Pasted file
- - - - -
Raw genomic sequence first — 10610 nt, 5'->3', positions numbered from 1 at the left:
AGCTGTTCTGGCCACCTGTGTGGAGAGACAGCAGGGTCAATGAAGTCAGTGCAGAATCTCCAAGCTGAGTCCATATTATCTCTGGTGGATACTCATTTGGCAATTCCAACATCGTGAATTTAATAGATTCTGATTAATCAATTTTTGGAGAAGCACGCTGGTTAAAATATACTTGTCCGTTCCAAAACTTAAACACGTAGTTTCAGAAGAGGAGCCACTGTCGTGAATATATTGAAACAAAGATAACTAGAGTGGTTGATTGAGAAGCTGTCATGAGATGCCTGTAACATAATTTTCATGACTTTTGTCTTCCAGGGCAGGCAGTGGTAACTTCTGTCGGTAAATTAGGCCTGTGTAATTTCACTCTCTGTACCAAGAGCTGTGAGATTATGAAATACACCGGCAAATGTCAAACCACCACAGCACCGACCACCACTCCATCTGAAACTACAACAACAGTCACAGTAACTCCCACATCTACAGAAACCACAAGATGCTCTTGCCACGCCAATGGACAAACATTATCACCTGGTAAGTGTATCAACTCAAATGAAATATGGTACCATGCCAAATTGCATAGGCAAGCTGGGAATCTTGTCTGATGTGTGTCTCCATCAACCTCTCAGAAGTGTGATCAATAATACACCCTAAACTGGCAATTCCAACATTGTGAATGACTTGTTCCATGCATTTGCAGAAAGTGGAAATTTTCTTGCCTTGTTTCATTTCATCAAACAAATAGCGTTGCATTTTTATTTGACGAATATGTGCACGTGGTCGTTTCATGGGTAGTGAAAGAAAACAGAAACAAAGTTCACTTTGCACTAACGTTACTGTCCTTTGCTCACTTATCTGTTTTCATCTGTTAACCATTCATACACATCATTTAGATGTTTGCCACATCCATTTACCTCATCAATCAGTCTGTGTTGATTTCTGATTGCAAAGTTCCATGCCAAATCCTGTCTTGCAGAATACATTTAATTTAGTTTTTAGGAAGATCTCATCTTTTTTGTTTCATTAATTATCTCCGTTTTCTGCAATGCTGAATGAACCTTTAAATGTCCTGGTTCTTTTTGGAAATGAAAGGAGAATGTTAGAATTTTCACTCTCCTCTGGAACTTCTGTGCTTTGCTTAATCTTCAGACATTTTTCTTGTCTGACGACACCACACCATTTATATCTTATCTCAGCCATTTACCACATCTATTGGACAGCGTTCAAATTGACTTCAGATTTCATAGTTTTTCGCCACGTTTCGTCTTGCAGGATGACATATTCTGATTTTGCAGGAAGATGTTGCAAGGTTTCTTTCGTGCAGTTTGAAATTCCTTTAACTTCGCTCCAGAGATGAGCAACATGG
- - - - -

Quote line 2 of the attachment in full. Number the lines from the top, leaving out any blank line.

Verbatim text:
AGCTGTTCTGGCCACCTGTGTGGAGAGACAGCAGGGTCAATGAAGTCAGTGCAGAATCTCCAAGCTGAGTCCATATTATCTCTGGTGGATACTCATTTGGCAATTCCAACATCGTGAATTTAATAGATTCTGATTAATCAATTTTTGGAGAAGCACGCTGGTTAAAATATACTTGTCCGTTCCAAAACTTAAACACGTAGTTTCAGAAGAGGAGCCACTGTCGTGAATATATTGAAACAAAGATAACTAGAGTGGTTGATTGAGAAGCTGTCATGAGATGCCTGTAACATAATTTTCATGACTTTTGTCTTCCAGGGCAGGCAGTGGTAACTTCTGTCGGTAAATTAGGCCTGTGTAATTTCACTCTCTGTACCAAGAGCTGTGAGATTATGAAATACACCGGCAAATGTCAAACCACCACAGCACCGACCACCACTCCATCTGAAACTACAACAACAGTCACAGTAACTCCCACATCTACAGAAACCACAAGATGCTCTTGCCACGCCAATGGACAAACATTATCACCTGGTAAGTGTATCAACTCAAATGAAATATGGTACCATGCCAAATTGCATAGGCAAGCTGGGAATCTTGTCTGATGTGTGTCTCCATCAACCTCTCAGAAGTGTGATCAATAATACACCCTAAACTGGCAATTCCAACATTGTGAATGACTTGTTCCATGCATTTGCAGAAAGTGGAAATTTTCTTGCCTTGTTTCATTTCATCAAACAAATAGCGTTGCATTTTTATTTGACGAATATGTGCACGTGGTCGTTTCATGGGTAGTGAAAGAAAACAGAAACAAAGTTCACTTTGCACTAACGTTACTGTCCTTTGCTCACTTATCTGTTTTCATCTGTTAACCATTCATACACATCATTTAGATGTTTGCCACATCCATTTACCTCATCAATCAGTCTGTGTTGATTTCTGATTGCAAAGTTCCATGCCAAATCCTGTCTTGCAGAATACATTTAATTTAGTTTTTAGGAAGATCTCATCTTTTTTGTTTCATTAATTATCTCCGTTTTCTGCAATGCTGAATGAACCTTTAAATGTCCTGGTTCTTTTTGGAAATGAAAGGAGAATGTTAGAATTTTCACTCTCCTCTGGAACTTCTGTGCTTTGCTTAATCTTCAGACATTTTTCTTGTCTGACGACACCACACCATTTATATCTTATCTCAGCCATTTACCACATCTATTGGACAGCGTTCAAATTGACTTCAGATTTCATAGTTTTTCGCCACGTTTCGTCTTGCAGGATGACATATTCTGATTTTGCAGGAAGATGTTGCAAGGTTTCTTTCGTGCAGTTTGAAATTCCTTTAACTTCGCTCCAGAGATGAGCAACATGG